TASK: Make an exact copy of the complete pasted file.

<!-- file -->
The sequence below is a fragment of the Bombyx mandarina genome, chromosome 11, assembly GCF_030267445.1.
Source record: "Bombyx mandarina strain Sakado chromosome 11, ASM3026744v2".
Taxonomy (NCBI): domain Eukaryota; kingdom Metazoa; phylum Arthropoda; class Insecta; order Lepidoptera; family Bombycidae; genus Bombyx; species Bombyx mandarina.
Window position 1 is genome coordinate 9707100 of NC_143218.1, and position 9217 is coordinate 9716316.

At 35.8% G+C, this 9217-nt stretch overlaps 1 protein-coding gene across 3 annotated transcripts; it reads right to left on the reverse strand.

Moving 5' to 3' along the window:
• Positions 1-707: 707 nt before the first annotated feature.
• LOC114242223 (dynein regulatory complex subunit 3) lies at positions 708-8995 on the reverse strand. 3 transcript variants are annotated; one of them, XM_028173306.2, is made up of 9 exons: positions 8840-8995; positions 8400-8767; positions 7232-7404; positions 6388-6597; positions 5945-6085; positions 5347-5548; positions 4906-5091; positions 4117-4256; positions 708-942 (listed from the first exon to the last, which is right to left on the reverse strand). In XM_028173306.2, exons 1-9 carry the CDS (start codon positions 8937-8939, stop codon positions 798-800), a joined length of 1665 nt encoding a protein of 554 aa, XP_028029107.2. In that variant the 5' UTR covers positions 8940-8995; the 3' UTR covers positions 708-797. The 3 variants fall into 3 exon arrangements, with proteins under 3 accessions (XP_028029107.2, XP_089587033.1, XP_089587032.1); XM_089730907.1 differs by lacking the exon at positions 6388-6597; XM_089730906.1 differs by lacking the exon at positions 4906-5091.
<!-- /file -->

The sequence below is a fragment of the Bombyx mandarina genome, chromosome 11, assembly GCF_030267445.1.
Source record: "Bombyx mandarina strain Sakado chromosome 11, ASM3026744v2".
Taxonomy (NCBI): domain Eukaryota; kingdom Metazoa; phylum Arthropoda; class Insecta; order Lepidoptera; family Bombycidae; genus Bombyx; species Bombyx mandarina.
Window position 1 is genome coordinate 9707100 of NC_143218.1, and position 9217 is coordinate 9716316.

At 35.8% G+C, this 9217-nt stretch overlaps 1 protein-coding gene across 3 annotated transcripts; it reads right to left on the reverse strand.

Moving 5' to 3' along the window:
• Positions 1-707: 707 nt before the first annotated feature.
• LOC114242223 (dynein regulatory complex subunit 3) lies at positions 708-8995 on the reverse strand. 3 transcript variants are annotated; one of them, XM_028173306.2, is made up of 9 exons: positions 8840-8995; positions 8400-8767; positions 7232-7404; positions 6388-6597; positions 5945-6085; positions 5347-5548; positions 4906-5091; positions 4117-4256; positions 708-942 (listed from the first exon to the last, which is right to left on the reverse strand). In XM_028173306.2, exons 1-9 carry the CDS (start codon positions 8937-8939, stop codon positions 798-800), a joined length of 1665 nt encoding a protein of 554 aa, XP_028029107.2. In that variant the 5' UTR covers positions 8940-8995; the 3' UTR covers positions 708-797. The 3 variants fall into 3 exon arrangements, with proteins under 3 accessions (XP_028029107.2, XP_089587033.1, XP_089587032.1); XM_089730907.1 differs by lacking the exon at positions 6388-6597; XM_089730906.1 differs by lacking the exon at positions 4906-5091.